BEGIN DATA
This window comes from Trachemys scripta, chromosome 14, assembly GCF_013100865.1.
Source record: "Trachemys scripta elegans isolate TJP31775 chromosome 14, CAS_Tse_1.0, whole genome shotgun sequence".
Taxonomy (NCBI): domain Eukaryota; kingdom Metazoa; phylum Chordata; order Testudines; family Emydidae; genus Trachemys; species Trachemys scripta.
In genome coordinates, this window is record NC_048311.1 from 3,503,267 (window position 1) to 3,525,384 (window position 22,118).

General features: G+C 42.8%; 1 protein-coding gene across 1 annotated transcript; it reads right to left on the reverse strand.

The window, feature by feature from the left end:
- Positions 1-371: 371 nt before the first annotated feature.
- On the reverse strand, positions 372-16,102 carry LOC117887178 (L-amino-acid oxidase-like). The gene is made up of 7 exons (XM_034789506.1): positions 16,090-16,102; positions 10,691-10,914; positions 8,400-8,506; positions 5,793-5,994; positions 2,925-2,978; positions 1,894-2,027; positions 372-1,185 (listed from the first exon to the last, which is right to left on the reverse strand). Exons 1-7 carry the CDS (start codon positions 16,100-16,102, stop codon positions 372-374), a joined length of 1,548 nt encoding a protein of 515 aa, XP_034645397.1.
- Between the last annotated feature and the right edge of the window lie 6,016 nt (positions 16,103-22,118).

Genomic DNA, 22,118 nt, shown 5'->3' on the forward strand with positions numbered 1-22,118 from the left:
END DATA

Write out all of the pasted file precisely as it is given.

This window comes from Trachemys scripta, chromosome 14, assembly GCF_013100865.1.
Source record: "Trachemys scripta elegans isolate TJP31775 chromosome 14, CAS_Tse_1.0, whole genome shotgun sequence".
Taxonomy (NCBI): domain Eukaryota; kingdom Metazoa; phylum Chordata; order Testudines; family Emydidae; genus Trachemys; species Trachemys scripta.
In genome coordinates, this window is record NC_048311.1 from 3,503,267 (window position 1) to 3,525,384 (window position 22,118).

General features: G+C 42.8%; 1 protein-coding gene across 1 annotated transcript; it reads right to left on the reverse strand.

The window, feature by feature from the left end:
- Positions 1-371: 371 nt before the first annotated feature.
- On the reverse strand, positions 372-16,102 carry LOC117887178 (L-amino-acid oxidase-like). The gene is made up of 7 exons (XM_034789506.1): positions 16,090-16,102; positions 10,691-10,914; positions 8,400-8,506; positions 5,793-5,994; positions 2,925-2,978; positions 1,894-2,027; positions 372-1,185 (listed from the first exon to the last, which is right to left on the reverse strand). Exons 1-7 carry the CDS (start codon positions 16,100-16,102, stop codon positions 372-374), a joined length of 1,548 nt encoding a protein of 515 aa, XP_034645397.1.
- Between the last annotated feature and the right edge of the window lie 6,016 nt (positions 16,103-22,118).

Genomic DNA, 22,118 nt, shown 5'->3' on the forward strand with positions numbered 1-22,118 from the left: